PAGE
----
Nonfiction Around the World

Italy, 2001
Spain, 2001
Serbia, 1999
Brazil, 1990
Italy, 1974

When Vidal wrote a piece on the Sept. 11 World Trade Center bombing for Vanity Fair, and when Vanity Fair declined to publish it, he instead published La fine della libertÓ: Verso un nuovo totalitarismo? in Italy (above left). Chapter 1 is the Vanity Fair essay, and the other three chapters are previously published essays in which Vidal discusses the loss of civil liberties in America. The title means "the end of liberty: toward a new totalitarianism." It was the first of many translations of his Sept. 11 writing into numerous foreign languages (for example, the Arabic translation of Perpetual War for Perpetual Peace below). The small Cleis Press, in 1999, published Sexually Speaking, a collection of Vidal's essays on sex and sexuality. This Spanish edition, pictured above, clearly caught the gist of the collection with its provocative cover. A Serbian edition of The Decline and Fall of the American Empire shows images of Americana over an image of a wristwatch, suggesting that time may be running out for America. A Brazilian volume of 20 essay takes its name from one of the pieces in the collection, "Why I Do What I Do If Not Why," and features little caricature figures relating to Americana. An Italian essay collection, whose title means "the people of Watergate," shows a telephone, presumably like the ones at Democratic National Headquarters that were bugged by the people of CREEP (the Committee to Re-Elect the President) during the Watergate affair.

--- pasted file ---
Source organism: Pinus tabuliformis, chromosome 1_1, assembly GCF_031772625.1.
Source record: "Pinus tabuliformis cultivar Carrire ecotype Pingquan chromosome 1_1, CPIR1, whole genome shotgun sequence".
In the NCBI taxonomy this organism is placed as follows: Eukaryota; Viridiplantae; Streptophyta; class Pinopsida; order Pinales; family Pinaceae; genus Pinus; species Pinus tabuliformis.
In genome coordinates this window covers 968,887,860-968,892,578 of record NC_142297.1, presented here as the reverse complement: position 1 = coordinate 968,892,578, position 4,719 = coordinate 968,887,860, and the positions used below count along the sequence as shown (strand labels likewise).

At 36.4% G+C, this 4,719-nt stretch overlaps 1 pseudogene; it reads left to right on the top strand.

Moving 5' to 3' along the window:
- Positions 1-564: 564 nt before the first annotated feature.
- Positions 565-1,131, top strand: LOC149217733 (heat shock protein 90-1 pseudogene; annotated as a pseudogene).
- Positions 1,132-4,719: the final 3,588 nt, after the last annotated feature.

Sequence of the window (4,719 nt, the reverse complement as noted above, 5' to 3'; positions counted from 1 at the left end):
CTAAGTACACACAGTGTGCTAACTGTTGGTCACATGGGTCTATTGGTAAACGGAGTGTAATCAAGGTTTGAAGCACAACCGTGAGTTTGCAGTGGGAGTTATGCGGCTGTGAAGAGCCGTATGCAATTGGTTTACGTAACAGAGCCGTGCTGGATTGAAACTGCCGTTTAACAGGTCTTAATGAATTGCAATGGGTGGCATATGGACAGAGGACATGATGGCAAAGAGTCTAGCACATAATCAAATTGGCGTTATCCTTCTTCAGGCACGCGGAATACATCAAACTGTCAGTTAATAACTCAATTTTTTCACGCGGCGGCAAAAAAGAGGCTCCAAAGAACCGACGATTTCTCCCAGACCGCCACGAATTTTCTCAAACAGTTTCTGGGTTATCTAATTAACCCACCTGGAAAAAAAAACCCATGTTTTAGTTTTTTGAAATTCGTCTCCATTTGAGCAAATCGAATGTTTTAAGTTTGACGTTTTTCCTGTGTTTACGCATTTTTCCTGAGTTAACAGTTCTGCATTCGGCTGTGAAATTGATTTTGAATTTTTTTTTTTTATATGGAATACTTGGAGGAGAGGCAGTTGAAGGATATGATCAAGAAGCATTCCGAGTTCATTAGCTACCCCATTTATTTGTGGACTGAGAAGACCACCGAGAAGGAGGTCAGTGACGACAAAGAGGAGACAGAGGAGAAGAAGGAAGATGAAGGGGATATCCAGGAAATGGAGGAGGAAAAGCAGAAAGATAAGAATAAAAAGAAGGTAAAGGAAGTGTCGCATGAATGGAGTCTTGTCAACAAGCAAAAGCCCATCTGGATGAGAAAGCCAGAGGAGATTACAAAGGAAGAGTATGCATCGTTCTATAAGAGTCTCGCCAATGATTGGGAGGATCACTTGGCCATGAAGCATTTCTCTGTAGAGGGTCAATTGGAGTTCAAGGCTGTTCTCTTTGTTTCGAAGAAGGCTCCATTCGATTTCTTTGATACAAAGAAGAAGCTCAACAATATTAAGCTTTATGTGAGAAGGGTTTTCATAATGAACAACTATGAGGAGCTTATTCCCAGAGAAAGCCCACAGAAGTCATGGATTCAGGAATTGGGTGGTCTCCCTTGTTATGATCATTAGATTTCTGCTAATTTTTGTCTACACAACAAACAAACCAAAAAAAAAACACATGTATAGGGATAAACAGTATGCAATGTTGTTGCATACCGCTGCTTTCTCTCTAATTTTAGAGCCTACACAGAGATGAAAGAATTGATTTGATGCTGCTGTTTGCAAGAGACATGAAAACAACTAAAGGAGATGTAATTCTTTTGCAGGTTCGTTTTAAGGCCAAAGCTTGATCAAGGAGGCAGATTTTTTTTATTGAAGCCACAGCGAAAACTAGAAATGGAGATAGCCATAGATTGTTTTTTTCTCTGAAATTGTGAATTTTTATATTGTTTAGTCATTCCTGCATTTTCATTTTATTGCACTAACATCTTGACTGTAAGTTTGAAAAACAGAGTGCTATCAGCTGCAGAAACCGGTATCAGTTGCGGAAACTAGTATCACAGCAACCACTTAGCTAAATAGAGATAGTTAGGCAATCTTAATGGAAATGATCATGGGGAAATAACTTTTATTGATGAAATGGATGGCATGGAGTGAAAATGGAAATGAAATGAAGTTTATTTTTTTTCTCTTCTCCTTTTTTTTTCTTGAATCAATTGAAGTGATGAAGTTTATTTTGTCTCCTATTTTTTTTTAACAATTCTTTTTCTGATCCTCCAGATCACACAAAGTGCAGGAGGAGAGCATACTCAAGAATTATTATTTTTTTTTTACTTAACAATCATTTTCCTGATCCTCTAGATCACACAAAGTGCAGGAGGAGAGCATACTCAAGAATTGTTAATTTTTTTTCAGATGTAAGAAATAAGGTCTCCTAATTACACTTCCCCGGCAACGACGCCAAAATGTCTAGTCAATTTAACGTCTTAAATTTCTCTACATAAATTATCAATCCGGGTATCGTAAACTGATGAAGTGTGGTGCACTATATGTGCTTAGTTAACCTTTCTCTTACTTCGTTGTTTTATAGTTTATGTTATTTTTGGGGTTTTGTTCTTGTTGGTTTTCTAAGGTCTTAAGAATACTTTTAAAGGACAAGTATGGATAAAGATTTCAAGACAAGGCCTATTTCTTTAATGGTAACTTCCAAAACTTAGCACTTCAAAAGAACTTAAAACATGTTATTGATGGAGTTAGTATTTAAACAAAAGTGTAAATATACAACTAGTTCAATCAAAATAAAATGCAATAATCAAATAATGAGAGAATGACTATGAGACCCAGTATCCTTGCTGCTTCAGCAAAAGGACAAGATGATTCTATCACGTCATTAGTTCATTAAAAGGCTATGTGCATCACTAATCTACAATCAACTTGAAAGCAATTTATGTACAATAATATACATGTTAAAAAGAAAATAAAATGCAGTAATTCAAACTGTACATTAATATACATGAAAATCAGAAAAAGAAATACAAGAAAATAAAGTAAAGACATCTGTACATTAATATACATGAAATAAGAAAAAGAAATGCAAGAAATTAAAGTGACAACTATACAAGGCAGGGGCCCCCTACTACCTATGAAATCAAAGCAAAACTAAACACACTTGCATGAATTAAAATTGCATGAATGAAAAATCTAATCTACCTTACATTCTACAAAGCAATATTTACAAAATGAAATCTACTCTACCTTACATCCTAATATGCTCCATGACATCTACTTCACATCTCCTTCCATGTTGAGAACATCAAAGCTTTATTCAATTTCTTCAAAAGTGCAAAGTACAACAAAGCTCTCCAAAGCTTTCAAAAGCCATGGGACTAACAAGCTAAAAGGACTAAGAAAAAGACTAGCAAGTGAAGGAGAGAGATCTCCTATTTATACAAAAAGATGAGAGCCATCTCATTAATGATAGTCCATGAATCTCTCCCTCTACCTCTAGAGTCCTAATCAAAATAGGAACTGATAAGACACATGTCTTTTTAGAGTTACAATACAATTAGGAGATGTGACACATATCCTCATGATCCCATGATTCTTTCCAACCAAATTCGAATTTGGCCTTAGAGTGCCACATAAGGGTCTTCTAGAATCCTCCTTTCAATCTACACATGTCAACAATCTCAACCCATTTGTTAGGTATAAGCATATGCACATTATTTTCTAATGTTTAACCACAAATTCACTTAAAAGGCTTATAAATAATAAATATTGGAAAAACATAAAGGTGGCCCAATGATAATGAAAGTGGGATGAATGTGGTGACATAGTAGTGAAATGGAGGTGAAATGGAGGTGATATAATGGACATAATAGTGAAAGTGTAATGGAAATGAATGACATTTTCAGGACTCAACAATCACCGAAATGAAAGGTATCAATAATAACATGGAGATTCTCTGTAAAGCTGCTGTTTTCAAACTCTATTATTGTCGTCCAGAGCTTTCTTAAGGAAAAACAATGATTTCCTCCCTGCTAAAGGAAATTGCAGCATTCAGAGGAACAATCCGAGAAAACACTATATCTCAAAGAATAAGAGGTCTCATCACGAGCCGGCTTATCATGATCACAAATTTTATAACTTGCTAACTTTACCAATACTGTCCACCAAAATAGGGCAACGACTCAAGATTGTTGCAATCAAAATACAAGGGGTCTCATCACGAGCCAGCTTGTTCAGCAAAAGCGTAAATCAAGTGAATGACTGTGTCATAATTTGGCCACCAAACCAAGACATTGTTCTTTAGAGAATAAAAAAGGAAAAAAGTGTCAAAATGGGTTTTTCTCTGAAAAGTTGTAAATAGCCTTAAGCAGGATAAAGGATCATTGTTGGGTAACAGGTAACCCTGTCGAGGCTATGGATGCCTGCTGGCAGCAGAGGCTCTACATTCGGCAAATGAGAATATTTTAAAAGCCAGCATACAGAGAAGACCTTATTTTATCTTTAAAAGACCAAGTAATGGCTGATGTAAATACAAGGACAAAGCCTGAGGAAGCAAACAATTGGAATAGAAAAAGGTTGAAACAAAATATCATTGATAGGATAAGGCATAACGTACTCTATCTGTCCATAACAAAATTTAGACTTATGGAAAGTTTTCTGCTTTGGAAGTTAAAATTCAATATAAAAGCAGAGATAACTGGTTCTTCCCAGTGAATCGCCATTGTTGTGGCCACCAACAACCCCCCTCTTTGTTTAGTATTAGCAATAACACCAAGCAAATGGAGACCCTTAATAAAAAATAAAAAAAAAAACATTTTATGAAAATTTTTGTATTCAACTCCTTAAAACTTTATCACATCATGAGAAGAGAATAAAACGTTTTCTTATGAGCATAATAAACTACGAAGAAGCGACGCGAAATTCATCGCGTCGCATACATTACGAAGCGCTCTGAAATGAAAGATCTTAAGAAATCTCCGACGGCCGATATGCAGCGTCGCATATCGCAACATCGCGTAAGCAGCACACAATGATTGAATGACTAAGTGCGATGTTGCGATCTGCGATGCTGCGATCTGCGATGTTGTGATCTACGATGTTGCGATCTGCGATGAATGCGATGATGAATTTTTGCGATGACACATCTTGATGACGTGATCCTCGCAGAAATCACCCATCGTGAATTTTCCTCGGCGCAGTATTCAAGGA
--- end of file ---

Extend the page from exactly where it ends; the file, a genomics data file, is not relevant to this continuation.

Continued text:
Germany, 2003
Hungary, 1984
Italy, 2003
Lebanon, 2004
Turkey, 2005

Vidal's nonfiction has been more popular in Italy than anywhere else in the world, perhaps because he has lived there for so long. A 2003 essay collection published in Italy has a dapper Vidal falling off the right edge of the cover. Below left is an Italian collection of essays issued under the title "The End of the Empire," featuring a sculpture of a cigarette butt on its cover, and beginning with an essay by the book's translator that calls Vidal "one window on America." Vidal's little memoir Screening History became the Italian "Remotely on This Screen." The cover - with its layers of imagery - shows Vidal seated in a movie theater, while on the screen behind him is a scene from the TV movie Gore Vidal's Billy the Kid in which Vidal can be seen in costume as a preacher (it was a cameo role). The German edition of this book (center row above, at left) features a photo of Vidal's father in front of an airplane, and it's been retitled "America's Dream of Flight." Vidal's Views from a Window: Conversations with Gore Vidal is an ingenious little book that collects material from many Vidal essays and puts them together by topic in a sort of running dialogue with multiple interviewers. The French retitled the book "Artists and Barbarians," while the Spanish simply called it "Conversations with Gore Vidal." Finally, in 2002, an academic publisher issued the essay collection The Last Empire in a Spanish edition that included Vidal's highly controversial essay on the Sept. 11 terrorist attack on the World Trade Center. There also is a Turkish edition of the book (above), the first publication of Vidal's essays in Turkey, where his novels are often translated.

Italy, 1992
Italy, 1993
France, 1985
Spain, 1983
Spain, 2002

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